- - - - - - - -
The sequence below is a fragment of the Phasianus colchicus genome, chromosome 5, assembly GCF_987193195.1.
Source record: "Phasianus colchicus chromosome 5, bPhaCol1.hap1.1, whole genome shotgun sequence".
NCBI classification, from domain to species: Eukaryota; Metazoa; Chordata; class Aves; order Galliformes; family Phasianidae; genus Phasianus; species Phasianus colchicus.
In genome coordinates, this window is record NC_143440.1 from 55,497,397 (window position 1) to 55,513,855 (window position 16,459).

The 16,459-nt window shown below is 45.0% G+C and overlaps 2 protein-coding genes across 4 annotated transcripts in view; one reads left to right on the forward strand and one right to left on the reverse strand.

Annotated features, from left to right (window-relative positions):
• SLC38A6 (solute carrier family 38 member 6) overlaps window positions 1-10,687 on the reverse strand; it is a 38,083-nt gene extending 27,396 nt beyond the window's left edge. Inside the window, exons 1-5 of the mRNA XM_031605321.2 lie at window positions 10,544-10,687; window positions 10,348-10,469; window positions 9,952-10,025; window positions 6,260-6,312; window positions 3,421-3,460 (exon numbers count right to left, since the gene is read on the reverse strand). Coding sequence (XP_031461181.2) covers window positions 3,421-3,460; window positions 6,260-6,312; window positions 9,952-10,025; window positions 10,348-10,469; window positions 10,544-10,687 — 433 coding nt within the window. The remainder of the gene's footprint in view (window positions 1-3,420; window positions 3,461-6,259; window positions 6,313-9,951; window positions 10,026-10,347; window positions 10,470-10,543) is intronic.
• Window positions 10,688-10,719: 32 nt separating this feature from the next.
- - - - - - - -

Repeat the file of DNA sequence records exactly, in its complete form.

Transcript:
The sequence below is a fragment of the Phasianus colchicus genome, chromosome 5, assembly GCF_987193195.1.
Source record: "Phasianus colchicus chromosome 5, bPhaCol1.hap1.1, whole genome shotgun sequence".
NCBI classification, from domain to species: Eukaryota; Metazoa; Chordata; class Aves; order Galliformes; family Phasianidae; genus Phasianus; species Phasianus colchicus.
In genome coordinates, this window is record NC_143440.1 from 55,497,397 (window position 1) to 55,513,855 (window position 16,459).

The 16,459-nt window shown below is 45.0% G+C and overlaps 2 protein-coding genes across 4 annotated transcripts in view; one reads left to right on the forward strand and one right to left on the reverse strand.

Annotated features, from left to right (window-relative positions):
• SLC38A6 (solute carrier family 38 member 6) overlaps window positions 1-10,687 on the reverse strand; it is a 38,083-nt gene extending 27,396 nt beyond the window's left edge. Inside the window, exons 1-5 of the mRNA XM_031605321.2 lie at window positions 10,544-10,687; window positions 10,348-10,469; window positions 9,952-10,025; window positions 6,260-6,312; window positions 3,421-3,460 (exon numbers count right to left, since the gene is read on the reverse strand). Coding sequence (XP_031461181.2) covers window positions 3,421-3,460; window positions 6,260-6,312; window positions 9,952-10,025; window positions 10,348-10,469; window positions 10,544-10,687 — 433 coding nt within the window. The remainder of the gene's footprint in view (window positions 1-3,420; window positions 3,461-6,259; window positions 6,313-9,951; window positions 10,026-10,347; window positions 10,470-10,543) is intronic.
• Window positions 10,688-10,719: 32 nt separating this feature from the next.